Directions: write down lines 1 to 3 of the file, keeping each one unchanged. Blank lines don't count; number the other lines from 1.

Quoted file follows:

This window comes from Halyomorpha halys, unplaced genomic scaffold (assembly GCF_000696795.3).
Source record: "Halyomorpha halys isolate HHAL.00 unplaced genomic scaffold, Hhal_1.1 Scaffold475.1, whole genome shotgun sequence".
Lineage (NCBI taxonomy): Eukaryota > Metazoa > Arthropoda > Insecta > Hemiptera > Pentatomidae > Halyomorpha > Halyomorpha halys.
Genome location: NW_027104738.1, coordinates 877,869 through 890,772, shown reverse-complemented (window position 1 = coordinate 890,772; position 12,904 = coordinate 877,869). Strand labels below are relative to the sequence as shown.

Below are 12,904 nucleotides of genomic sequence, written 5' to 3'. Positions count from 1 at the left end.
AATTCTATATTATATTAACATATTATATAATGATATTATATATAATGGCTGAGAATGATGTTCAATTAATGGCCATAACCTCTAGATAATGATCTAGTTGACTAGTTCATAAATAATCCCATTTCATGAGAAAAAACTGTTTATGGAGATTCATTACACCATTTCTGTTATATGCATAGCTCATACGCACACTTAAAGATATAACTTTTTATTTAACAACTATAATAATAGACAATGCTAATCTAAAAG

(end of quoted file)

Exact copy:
This window comes from Halyomorpha halys, unplaced genomic scaffold (assembly GCF_000696795.3).
Source record: "Halyomorpha halys isolate HHAL.00 unplaced genomic scaffold, Hhal_1.1 Scaffold475.1, whole genome shotgun sequence".
Lineage (NCBI taxonomy): Eukaryota > Metazoa > Arthropoda > Insecta > Hemiptera > Pentatomidae > Halyomorpha > Halyomorpha halys.